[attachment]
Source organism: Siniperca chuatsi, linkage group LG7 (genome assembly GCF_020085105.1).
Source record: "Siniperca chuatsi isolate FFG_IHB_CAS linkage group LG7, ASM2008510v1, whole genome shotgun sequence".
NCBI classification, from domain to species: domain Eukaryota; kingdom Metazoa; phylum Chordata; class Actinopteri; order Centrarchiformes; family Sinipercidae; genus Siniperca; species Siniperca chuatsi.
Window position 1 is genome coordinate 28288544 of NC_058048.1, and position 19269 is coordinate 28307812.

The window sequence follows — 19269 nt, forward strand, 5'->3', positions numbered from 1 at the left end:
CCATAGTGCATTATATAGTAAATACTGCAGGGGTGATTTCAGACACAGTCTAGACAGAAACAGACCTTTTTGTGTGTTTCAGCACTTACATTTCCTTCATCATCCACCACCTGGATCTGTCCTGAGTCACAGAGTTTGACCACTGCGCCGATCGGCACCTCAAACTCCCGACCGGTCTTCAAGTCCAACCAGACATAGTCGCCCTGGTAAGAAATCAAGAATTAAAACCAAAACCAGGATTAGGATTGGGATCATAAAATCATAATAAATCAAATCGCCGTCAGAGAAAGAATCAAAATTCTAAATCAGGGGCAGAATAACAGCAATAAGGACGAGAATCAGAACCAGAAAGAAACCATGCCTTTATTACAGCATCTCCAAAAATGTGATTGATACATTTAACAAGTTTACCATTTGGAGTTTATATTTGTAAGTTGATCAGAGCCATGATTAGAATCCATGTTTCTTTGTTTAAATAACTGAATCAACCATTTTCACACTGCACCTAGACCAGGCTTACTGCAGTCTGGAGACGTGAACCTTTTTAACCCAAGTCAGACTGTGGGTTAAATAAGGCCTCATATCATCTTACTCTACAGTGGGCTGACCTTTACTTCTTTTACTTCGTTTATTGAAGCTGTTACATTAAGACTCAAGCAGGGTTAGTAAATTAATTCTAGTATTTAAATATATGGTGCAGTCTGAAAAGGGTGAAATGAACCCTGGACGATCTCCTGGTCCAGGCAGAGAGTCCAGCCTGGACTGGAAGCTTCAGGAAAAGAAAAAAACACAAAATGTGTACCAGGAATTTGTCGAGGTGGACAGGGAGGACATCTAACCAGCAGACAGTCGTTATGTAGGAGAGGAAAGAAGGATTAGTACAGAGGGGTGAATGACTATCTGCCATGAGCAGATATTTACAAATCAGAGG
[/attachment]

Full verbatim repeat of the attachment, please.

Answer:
Source organism: Siniperca chuatsi, linkage group LG7 (genome assembly GCF_020085105.1).
Source record: "Siniperca chuatsi isolate FFG_IHB_CAS linkage group LG7, ASM2008510v1, whole genome shotgun sequence".
NCBI classification, from domain to species: domain Eukaryota; kingdom Metazoa; phylum Chordata; class Actinopteri; order Centrarchiformes; family Sinipercidae; genus Siniperca; species Siniperca chuatsi.
Window position 1 is genome coordinate 28288544 of NC_058048.1, and position 19269 is coordinate 28307812.

The window sequence follows — 19269 nt, forward strand, 5'->3', positions numbered from 1 at the left end:
CCATAGTGCATTATATAGTAAATACTGCAGGGGTGATTTCAGACACAGTCTAGACAGAAACAGACCTTTTTGTGTGTTTCAGCACTTACATTTCCTTCATCATCCACCACCTGGATCTGTCCTGAGTCACAGAGTTTGACCACTGCGCCGATCGGCACCTCAAACTCCCGACCGGTCTTCAAGTCCAACCAGACATAGTCGCCCTGGTAAGAAATCAAGAATTAAAACCAAAACCAGGATTAGGATTGGGATCATAAAATCATAATAAATCAAATCGCCGTCAGAGAAAGAATCAAAATTCTAAATCAGGGGCAGAATAACAGCAATAAGGACGAGAATCAGAACCAGAAAGAAACCATGCCTTTATTACAGCATCTCCAAAAATGTGATTGATACATTTAACAAGTTTACCATTTGGAGTTTATATTTGTAAGTTGATCAGAGCCATGATTAGAATCCATGTTTCTTTGTTTAAATAACTGAATCAACCATTTTCACACTGCACCTAGACCAGGCTTACTGCAGTCTGGAGACGTGAACCTTTTTAACCCAAGTCAGACTGTGGGTTAAATAAGGCCTCATATCATCTTACTCTACAGTGGGCTGACCTTTACTTCTTTTACTTCGTTTATTGAAGCTGTTACATTAAGACTCAAGCAGGGTTAGTAAATTAATTCTAGTATTTAAATATATGGTGCAGTCTGAAAAGGGTGAAATGAACCCTGGACGATCTCCTGGTCCAGGCAGAGAGTCCAGCCTGGACTGGAAGCTTCAGGAAAAGAAAAAAACACAAAATGTGTACCAGGAATTTGTCGAGGTGGACAGGGAGGACATCTAACCAGCAGACAGTCGTTATGTAGGAGAGGAAAGAAGGATTAGTACAGAGGGGTGAATGACTATCTGCCATGAGCAGATATTTACAAATCAGAGG